It is in this very spirit, let’s celebrate 5 April 2017 CE, as the birth day of our dear Shri Rama.  Jai Sri Rama!

– Mr. Nilesh Nilkanth Oak, Adjunct Assistant Professor, Institute of Advanced Sciences, Dartmouth, USA.


12 thoughts on “Day of Rama-Janma : Chaitra Shukla Navami (29 November 12240 BCE)

  1. Nilesh oak’s write up on Rama’s janma- din is very interesting. Congratulations for nice contribution.
    Shifting of date is natural after so many years. But is date of 29 Nov examined by any other source?

    Liked by 2 people

    • The concern should not be so much about 29 Nov (the day of 29 Nov 12240 BCE – Julian computation matches with Chatira Shukla 9). But the concern or question should be about the year 12240 BCE.

      After all , anyone can match a day , every year with the day of Chaitra Shukla 9 and call it as the day of Rama-Janma. What is critical is to see if the year so proposed (in this case 12240 BCE) matches/corroborates with numerous other references of Valmiki Ramayana.


  2. Here are some of the comments from the LinkedIn post of this article:

    Vidyardhi Nanduri
    Ramayana dates back to 1,46,16000 years. please do a bit of research.promote original books-authors like Late kota venkatachalam

    Dr A B S Sastry
    Exactly, the methodology of ancient research should not be with modern eyes


    • I did see these two comments on Linkedin.

      What Shri Vidyardhi Nanduri is stating is a claim…either his own or of someone else – of 1,46,16000 years for timing of Ramayana. This could be true. However, one must understand that in a logical and rational tradition of Indian system (Nyaya and others) one must distinguish between a Truth claim and the truth.

      Of course, it is the responsibility of one making a claim to provide the appropriate evidence. Shri Vidyardhi Nanduri has not provided any. Let’s hope that he will provide it soon.

      He refers to books of Late Shri Kota Venkatachalam. I am familiar with them and I have them in my possession. Unfortunately I do not see the connection of his referring to these books and his claim for Ramayana.

      I could not understand comments of Dr. A B S Sastry when he states that the methodology of ancient research should not be with modern eyes.

      We are looking at our ancient narrations with the help of modern technology to determine the chronology of our ancient past. We can see from our ancient literature that this was very much encouraged via astronomy and other metaphors, through recitations of genealogies of the lists of kings and rishis,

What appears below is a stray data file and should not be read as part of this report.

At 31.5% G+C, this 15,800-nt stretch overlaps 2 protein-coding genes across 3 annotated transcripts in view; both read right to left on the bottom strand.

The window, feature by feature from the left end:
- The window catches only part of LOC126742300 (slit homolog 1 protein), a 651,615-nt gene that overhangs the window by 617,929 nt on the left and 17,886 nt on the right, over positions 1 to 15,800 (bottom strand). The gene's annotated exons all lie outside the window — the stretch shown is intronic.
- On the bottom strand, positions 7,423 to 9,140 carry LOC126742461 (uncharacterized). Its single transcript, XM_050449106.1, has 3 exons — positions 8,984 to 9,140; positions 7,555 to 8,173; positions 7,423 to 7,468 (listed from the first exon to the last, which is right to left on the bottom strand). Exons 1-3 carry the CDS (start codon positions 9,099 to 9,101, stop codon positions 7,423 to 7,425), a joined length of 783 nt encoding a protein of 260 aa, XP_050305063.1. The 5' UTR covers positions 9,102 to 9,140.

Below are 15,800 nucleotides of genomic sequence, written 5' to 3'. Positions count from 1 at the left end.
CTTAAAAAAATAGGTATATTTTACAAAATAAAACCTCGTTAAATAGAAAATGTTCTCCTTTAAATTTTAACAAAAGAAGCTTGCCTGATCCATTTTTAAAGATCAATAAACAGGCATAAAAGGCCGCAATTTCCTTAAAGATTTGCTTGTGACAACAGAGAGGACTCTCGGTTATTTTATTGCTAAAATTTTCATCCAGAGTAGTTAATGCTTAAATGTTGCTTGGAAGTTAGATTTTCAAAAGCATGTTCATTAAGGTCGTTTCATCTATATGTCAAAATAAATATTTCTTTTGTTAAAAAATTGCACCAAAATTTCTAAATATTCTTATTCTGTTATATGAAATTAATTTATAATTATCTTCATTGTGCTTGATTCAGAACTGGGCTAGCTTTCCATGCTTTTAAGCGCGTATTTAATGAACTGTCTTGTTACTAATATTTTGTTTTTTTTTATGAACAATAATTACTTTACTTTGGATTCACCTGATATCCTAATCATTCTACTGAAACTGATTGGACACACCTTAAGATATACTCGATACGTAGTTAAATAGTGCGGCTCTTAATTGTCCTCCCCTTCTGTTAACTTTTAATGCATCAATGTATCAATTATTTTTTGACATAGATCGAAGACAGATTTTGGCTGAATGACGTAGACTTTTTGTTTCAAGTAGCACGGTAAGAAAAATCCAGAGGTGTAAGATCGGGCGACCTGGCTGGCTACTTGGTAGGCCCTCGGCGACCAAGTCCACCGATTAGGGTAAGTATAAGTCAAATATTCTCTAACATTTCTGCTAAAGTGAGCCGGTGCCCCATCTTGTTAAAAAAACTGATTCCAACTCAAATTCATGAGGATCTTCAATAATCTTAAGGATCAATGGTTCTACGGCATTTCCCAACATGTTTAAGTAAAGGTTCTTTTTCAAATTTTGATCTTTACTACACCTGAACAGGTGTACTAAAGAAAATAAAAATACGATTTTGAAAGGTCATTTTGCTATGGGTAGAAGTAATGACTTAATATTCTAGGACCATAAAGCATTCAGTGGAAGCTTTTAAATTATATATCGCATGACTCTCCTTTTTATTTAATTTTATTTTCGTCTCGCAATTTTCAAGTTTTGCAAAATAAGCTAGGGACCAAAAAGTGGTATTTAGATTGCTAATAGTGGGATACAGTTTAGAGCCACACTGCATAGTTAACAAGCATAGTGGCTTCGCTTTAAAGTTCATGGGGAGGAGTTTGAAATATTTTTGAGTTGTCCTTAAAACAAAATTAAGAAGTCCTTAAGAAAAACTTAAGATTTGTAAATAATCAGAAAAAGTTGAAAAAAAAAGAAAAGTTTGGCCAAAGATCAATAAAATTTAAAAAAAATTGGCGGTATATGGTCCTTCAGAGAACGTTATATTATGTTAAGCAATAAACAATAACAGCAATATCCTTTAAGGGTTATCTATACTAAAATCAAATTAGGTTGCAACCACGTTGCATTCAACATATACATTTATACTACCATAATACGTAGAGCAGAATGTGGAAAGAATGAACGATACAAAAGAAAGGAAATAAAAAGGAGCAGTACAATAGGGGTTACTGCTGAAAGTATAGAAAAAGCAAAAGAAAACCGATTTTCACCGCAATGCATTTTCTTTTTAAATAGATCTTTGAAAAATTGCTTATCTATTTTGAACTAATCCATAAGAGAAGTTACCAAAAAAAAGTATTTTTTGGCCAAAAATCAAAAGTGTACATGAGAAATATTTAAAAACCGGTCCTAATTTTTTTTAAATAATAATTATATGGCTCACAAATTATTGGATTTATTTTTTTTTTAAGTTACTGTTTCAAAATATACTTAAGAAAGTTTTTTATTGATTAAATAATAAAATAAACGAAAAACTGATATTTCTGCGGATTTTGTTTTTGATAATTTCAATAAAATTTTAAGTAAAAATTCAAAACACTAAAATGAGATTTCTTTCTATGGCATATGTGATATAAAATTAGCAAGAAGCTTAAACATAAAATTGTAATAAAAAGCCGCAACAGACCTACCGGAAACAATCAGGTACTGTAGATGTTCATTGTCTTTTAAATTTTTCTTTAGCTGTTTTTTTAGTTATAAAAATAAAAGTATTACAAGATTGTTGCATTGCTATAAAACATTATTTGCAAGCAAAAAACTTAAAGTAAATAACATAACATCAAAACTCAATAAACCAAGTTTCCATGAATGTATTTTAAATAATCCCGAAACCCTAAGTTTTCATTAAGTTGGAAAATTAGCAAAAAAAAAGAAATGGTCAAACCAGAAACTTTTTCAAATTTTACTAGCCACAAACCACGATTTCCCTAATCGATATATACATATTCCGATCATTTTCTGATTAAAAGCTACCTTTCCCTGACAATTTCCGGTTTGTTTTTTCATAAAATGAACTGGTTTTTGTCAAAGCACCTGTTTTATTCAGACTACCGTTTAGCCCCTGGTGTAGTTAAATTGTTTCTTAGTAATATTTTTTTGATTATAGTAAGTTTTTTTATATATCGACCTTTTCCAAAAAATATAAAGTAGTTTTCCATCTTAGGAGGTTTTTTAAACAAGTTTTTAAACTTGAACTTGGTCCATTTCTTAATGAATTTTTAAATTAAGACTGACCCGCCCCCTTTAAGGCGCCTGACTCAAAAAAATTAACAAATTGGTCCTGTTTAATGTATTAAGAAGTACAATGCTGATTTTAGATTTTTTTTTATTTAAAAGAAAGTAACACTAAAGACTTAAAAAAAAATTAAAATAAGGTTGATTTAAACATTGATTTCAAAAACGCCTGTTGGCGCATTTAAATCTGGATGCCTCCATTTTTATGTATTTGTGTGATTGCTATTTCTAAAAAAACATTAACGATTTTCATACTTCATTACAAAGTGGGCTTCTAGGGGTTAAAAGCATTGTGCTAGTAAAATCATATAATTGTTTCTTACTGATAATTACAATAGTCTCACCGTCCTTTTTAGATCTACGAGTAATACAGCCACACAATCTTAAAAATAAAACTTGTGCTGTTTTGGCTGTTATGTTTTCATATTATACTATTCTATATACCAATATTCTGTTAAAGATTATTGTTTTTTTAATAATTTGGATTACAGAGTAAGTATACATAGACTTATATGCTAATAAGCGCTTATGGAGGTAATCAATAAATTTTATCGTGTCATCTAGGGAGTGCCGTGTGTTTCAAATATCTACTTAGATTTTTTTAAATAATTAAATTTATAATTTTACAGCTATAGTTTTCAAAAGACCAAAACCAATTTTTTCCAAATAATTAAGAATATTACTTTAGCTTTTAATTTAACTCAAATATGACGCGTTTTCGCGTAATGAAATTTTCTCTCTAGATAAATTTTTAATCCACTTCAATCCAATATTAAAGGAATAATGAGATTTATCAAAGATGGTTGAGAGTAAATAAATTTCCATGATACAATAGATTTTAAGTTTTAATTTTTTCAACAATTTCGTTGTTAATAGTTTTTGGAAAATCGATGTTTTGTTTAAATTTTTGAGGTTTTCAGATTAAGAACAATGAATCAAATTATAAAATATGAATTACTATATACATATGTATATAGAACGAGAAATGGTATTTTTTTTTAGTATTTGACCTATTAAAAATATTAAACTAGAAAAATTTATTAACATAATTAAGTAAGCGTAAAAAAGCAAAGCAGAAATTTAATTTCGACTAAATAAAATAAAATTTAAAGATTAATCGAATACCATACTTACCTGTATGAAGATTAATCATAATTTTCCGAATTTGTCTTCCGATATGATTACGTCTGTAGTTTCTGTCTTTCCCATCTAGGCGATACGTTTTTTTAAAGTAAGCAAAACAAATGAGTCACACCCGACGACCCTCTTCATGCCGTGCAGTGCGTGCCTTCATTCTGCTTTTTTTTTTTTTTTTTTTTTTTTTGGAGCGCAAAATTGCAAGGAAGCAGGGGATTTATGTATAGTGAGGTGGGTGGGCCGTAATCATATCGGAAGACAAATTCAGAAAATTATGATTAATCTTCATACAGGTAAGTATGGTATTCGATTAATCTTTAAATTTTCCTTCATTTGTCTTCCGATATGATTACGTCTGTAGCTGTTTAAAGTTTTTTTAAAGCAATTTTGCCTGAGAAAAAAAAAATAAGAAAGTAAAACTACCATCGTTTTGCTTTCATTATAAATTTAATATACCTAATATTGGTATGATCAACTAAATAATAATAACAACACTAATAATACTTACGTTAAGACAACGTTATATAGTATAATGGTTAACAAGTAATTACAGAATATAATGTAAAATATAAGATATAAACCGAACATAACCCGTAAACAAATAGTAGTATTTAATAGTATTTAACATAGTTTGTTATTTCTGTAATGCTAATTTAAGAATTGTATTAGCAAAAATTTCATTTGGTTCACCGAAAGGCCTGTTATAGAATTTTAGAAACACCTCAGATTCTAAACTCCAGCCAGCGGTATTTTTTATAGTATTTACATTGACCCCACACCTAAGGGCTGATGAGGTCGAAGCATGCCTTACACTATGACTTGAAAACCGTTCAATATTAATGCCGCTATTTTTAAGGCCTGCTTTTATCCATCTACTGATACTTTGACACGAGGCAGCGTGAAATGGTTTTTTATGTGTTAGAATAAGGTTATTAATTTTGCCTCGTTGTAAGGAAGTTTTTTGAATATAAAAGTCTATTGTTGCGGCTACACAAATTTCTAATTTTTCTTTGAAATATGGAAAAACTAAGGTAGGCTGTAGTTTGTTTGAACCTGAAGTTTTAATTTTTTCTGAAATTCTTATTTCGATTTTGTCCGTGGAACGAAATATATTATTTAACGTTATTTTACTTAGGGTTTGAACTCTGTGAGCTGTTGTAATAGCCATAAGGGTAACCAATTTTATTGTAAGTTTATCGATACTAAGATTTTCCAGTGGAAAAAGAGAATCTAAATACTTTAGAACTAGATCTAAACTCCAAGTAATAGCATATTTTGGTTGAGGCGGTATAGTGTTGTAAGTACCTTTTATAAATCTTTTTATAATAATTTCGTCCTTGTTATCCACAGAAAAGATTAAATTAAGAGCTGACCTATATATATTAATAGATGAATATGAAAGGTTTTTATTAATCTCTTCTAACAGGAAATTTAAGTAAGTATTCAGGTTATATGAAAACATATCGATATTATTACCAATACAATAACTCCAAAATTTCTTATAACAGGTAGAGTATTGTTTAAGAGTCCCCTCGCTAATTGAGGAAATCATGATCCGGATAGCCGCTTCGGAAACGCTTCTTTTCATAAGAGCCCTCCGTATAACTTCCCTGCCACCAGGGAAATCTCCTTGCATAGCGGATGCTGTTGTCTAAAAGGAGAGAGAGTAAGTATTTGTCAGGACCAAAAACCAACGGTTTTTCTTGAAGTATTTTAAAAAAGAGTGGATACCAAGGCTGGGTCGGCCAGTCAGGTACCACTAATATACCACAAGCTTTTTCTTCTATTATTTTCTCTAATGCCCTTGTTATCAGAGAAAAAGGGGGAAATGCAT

Even In last 3000+ years, we see continuous efforts to investigate and comprehend the antiquity of our civilization from Aryabhatta to Varahahmihir to not so long ago, by likes of Nilakanthaa Chaturdhar (only few hundred years ago). In last 150+ years, numerous seers – Shri Arbindo, Swami Vivekananda, Lokamanya Tilak, Astronomer par excellence Shankar Balarishna Dikshit, Bharat-ratna and Mahamohopadhyaya P V Kane, Kota Venkatachalam, Dr. P V Vatak and hundreds of other luminaries have done the same. The names are too numerous to mention.

      Liked by 1 person

  3. One more comment from the LinkedIn post of this article:

    Ankit Shaw
    Valmiki has mentioned that there were 5 planets in the sign of exaltation and moon being near to Punarvasu nakshatra. I have checked you date in stellarium software and found that only Venus is in the sign of exaltation (Pieces ) and moon is near to Punarvasu at the time of Cancer ascendant. But apart from Venus non of the other planet is in the sign of exaltation. Your research seems to be in line with the season which Rishi Valmiki has described but does not take into consideration the planetary alignments.


    • Valmiki uses the word graha and ‘uccha’. He does not specify which planets although they can be inferred.

      The whole idea of ‘exaltation’ of planets as referring to their position in specific Zodiac (Aries,Taurus,Gemini, Cancer, Leo etc.) is very late and has nothing to do with either Ramayana or Mahabharata text.

      First mention of it is found in astrology books that can be dated to around 1100 BCE – 1400 BCE.

      Other than this specific reference (Rama-Janma) which happens to refer to ‘Karkata-lagne’ (cancer), there is no mention of zodiac (Aries, Taurus..etc.) in entire Valmiki Ramayana or for that matter Mahabharata.

      Thus, it is obvious that these references related to Rama-Janma are tampered with (insertion of – Karkata lagne) is proof enough. Next few verses related birth of Bharata, and Laxmana have gone through same transformation.

      For this reason, and many other, one should not use the modern astrology concept of ‘exaltation’ to interpret events of times, even prior to Mahabharata.

      We don’t know what Valmiki meant by ‘exaltation’. I have provided my definition (BTW, many astrologers have accepted it and have told me that was the original meaning of ‘exaltation’ in non-astrological….(i.e. astronomical) sense.

      So, my suggestion to Shri Ankit Shaw would be to read entire Valmiki Ramayana and also Mahabharata to realize that these verses related to birth of 4 sons of Dasharatha have been tampered with. I also suggest that he read Brihat Parashar Hora Shastra (text that can be dated to be around 1100-1400 BCE.. based on internal astronomy evidence of that text itself) and realize that ‘exaltation’ described their can not be applied to text of Valmiki Ramayana.

      Hope this helps.

      Liked by 1 person